Tag Archive for 'Riley'

Party discipline in the Republican Party

Inspired by this post by Cam Riley … Any observer of U.S. politics could not have failed to notice the incredible level of party discipline that the Republicans, particularly in the Senate, have achieved over the last year or six.  This may be something new to Americans, but it’s rather common to Britons and Australians, who generally get more excited when somebody — anybody! — breaks the party line.  The party discipline of the Australian Labor Party, in particular, is phenomenal.

I understand that the generally accepted explanation for the differences between the USA and Australia in this regard focuses on the sources of funding for campaigns.  In Australia, all campaign funds come from the party — individual candidates cannot raise money directly — where as in the US, there’s a combination of party-supplied and individually-raised funding.

That then suggests two possible reasons for the new-found Republican discipline:

  • Republican congressional candidates have started to take a larger fraction of their total campaign funding from the party itself; and/or
  • Advocacy groups that support policies we stereotypically associate with the Democratic Party have not been giving any money to Republicans.

If it is the second reason, then that is a tactical error, and a foolish one, on the part of those advocacy groups.

Westminster democracy and illiberalism

Cam Riley doesn’t like the new “Bikie Laws” in South Australia.  He quotes Gary Sauer-Thompson, who says:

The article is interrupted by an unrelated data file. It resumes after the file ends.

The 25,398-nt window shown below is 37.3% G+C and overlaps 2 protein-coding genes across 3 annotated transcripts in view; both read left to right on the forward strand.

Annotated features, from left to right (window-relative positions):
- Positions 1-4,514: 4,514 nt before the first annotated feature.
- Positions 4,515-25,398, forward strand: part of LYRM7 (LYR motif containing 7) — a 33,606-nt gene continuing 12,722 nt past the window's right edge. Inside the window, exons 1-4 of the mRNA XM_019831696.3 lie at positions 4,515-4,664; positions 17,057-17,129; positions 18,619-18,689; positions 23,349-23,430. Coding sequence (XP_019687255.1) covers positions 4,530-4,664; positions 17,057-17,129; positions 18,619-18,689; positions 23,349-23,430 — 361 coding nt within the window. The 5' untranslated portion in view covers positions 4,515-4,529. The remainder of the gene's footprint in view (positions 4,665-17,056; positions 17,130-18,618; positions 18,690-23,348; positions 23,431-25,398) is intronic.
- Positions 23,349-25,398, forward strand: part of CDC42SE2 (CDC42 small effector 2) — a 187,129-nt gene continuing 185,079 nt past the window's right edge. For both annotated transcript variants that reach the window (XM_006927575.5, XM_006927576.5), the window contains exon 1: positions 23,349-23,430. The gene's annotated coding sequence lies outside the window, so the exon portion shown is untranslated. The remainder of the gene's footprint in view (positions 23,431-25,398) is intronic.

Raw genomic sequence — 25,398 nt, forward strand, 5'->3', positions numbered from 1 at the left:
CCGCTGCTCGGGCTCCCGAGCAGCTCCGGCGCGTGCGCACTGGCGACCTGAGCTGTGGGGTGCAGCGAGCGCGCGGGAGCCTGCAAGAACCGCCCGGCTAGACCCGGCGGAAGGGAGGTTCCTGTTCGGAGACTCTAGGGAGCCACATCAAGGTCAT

My understanding is that under the legislation … the Attorney-General has right to call an organisation, which could be anything from an informal group of people who meet at the local pub for a weekly drink through to a football club or a business, a Declared Organisation. The Attorney-General can use secret and untested evidence in making that declaration, and his decision can’t be challenged in the courts.

… Severe penalties are then visited upon controlled members who continue some form of contact, even remote contact by post, fax, phone or e-mail – two years imprisonment for a first offence, five years for a second or subsequent offence.

I agree with Cam and Gary.  This is illiberal and unnecessary.  The law is ostensibly to combat criminality in gangs of bikies, but every element of that criminality is already illegal.  It’s already illegal to conspire to commit violence, or to trade drugs.  So the net effect of this legislation is simply to grant the Attorney-General the power to disallow any organisation that (s)he doesn’t like.  Cam points out that the “emergency” laws enacted in NSW following the Cronulla riots are still on the books.

My question is this:

Why do these laws get passed now when they (probably) wouldn’t have been passed following equivalent crises 100 years ago?

It seems obvious that the legislature has a political incentive to be seen doing something, as time in the media’s spotlight is currency to a politician.  It’s common to suggest, although not universally accepted, that the sharp end of the executive (i.e. those charged with enforcing the law) generally wish for more options in carrying out that enforcement.  In a Westminster system of the executive having a controlling influence in the legislature, that would imply inexorable movement towards illiberalism over time as exogenously-sourced crises occur.

So how has liberalism survived for so long in the Westminster tradition?  What, if you’ll excuse the pun, arrests the movement to a sort of democratic dictatorship?